Bond also has acknowledged that, with 64 members, the NAACP's board of directors is large and sometimes unwieldy. But he has defended it, saying it allows a wide range of members voices to be heard.

Ronald Walters, a University of Maryland political science professor who has followed the NAACP closely for years, was surprised at the news, but added that he had suspected that Gordon may not fit in at the NAACP.

"I thought very early on that there might be a cultural conflict," Walters said. "Somebody who came out of a corporate culture and was used to a set of agenda items and management style in one field might not have been able to make the adjustment totally to another field."

Willis Edwards, a board member from Los Angeles, said, "We tried a certain type of guy, a business guy we didn't have a civil rights guy. Maybe he had a different philosophy of what a civil rights organization is about."

Rupert Richardson, a board member from Louisiana, said it was clear Gordon wanted the NAACP to do more social service work, but that was not the decades-old mission of the group.

"I think he saw his job as remaking us to make us more effective, but his job was to do what the board and management wanted," she said. "He was not a good fit for us, but he could have been."


Anonymous said...

This is a real shame. We finally get a person in that knows how to organize the organization to move forward and the stubborn NAACP board wants to remain in the dark ages.

I don't know about anyone else, but it is obvious to me that the NAACP Board wants to stay in the dark ages.

Things that worked 40 years ago simply does not work now. Bruce Gordon was a breath of fresh air for the NAACP. The board is too big and everyone wants to RUN it.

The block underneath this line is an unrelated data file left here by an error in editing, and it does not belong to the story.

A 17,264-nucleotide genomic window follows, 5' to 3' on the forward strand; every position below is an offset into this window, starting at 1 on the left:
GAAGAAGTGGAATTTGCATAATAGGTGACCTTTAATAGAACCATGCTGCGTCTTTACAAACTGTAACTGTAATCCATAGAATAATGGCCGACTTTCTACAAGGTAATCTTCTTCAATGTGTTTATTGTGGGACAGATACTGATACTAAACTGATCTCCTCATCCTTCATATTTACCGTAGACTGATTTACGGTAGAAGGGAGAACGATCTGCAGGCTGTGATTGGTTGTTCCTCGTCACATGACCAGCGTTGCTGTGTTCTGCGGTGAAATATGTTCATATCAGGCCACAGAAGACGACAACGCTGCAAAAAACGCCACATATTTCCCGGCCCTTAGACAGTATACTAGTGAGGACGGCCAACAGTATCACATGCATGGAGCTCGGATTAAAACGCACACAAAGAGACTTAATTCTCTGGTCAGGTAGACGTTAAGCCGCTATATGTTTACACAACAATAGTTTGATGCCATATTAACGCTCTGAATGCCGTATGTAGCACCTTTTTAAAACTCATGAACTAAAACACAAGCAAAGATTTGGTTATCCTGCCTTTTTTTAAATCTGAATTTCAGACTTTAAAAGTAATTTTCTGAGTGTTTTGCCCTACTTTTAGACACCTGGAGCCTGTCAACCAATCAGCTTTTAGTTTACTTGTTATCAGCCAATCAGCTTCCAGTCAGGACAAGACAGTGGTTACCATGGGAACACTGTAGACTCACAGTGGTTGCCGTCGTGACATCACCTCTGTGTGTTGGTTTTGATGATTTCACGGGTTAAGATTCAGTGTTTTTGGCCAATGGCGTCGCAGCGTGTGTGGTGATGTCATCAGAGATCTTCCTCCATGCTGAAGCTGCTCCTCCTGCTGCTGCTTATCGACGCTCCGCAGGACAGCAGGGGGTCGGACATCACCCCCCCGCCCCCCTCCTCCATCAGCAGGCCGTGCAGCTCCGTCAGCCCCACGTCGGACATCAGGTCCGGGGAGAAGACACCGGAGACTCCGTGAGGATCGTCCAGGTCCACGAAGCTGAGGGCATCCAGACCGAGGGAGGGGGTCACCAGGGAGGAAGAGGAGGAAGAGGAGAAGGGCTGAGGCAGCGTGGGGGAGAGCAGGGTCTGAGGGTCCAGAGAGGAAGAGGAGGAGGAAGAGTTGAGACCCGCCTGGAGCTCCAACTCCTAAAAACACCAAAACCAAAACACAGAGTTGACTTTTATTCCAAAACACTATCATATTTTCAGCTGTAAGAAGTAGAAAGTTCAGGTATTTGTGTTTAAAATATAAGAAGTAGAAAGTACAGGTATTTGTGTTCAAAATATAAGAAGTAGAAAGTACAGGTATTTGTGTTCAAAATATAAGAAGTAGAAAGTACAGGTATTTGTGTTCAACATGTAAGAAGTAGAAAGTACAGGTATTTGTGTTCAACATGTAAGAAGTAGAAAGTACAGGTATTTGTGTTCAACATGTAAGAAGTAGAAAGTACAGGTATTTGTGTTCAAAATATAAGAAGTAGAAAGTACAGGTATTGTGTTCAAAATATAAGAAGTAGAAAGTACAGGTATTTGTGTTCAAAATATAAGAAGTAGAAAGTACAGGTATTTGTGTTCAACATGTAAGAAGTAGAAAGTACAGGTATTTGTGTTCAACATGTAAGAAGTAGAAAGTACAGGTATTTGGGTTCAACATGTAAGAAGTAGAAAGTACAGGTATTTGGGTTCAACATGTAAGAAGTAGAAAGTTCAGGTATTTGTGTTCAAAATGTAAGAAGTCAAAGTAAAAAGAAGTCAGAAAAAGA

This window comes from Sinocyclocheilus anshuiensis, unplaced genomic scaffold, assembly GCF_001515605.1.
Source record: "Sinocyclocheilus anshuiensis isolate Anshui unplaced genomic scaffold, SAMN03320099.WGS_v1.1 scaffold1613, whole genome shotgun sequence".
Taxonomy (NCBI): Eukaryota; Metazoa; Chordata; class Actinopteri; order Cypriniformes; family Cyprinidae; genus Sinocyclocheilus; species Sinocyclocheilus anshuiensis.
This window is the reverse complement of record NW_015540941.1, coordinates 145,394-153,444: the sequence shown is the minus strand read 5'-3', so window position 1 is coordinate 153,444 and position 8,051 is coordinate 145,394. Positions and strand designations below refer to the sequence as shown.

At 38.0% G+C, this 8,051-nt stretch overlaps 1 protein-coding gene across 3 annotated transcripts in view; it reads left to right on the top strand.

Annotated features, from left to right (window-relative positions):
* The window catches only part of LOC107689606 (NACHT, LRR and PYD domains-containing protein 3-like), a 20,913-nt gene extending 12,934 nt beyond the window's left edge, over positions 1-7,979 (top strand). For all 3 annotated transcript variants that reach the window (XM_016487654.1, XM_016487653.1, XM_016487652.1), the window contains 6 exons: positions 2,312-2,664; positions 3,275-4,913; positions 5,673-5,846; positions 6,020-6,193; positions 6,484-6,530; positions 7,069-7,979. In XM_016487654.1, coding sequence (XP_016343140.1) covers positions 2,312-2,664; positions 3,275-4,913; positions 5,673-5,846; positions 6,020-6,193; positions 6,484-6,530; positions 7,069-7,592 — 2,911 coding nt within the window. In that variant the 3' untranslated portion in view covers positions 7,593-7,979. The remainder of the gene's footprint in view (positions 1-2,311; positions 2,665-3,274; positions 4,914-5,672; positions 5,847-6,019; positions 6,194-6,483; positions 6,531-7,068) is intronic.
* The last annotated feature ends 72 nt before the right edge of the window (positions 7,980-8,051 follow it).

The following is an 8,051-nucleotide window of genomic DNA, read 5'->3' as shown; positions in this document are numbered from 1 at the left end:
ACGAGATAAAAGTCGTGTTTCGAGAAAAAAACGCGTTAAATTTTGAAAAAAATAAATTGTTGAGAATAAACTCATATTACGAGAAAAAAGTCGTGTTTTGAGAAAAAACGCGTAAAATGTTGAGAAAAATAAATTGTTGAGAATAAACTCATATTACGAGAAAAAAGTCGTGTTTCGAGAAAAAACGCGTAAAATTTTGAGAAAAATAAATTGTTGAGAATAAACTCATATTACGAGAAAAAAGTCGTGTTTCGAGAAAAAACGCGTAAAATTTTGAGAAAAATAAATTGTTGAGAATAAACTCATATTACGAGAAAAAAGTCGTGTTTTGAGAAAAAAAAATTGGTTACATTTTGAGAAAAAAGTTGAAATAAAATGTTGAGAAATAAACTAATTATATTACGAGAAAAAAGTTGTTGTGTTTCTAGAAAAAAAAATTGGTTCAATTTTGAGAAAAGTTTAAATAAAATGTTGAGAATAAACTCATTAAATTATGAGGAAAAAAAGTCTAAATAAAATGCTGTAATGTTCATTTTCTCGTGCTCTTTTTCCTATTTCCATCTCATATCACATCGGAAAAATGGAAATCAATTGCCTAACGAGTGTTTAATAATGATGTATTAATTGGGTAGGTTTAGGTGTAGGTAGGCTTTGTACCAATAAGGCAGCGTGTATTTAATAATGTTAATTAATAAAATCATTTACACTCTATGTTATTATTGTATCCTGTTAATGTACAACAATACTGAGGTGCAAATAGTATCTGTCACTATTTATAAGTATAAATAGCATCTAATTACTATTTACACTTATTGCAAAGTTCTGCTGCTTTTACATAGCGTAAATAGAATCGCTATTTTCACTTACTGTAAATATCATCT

The board wants people to join but they do things like this. You sure wonn't get people knocking down your door to join. And you are going to, not only lose some older members, like me, but you will lose the young people because the NAACP has nothing to offer.

The older Board members don't want change. You will eventually lose some sponsors because of your stance. WHAT A SHAME. Mr. Gordon was taking us to a different level.

Brother Spotless said...

Some thinkers like Marc Lamont Hill would say that Gordon was shifting the focus of the organization away from what its purpose should be: social advocacy.

I agree to an extent with anonymous. The NAACP is going to have to do something to attract membership. As the Civil Rights generation grows older, less of them will be actively involved. And what does the NAACP have to offer to a young cat like myself, a card-carrying member of the Hip Hop generation?

I will say that the NAACP has traditionally been a social advocacy organization, and that is still needed. I wonder if the board and Mr Gordon could have compromised, and developed an economic wing of the NAACP...

Whatever the specifics are, the NAACP, as it currently stands, has little to no chance of being a relevant voice as we travel deeper into this millenium. Studies suggest that the current young adult population is far more concerned with personal wealth than our forefathers and foremothers were. Maybe an ideological shift toward economic prosperity would benefit the NAACP and black America alike...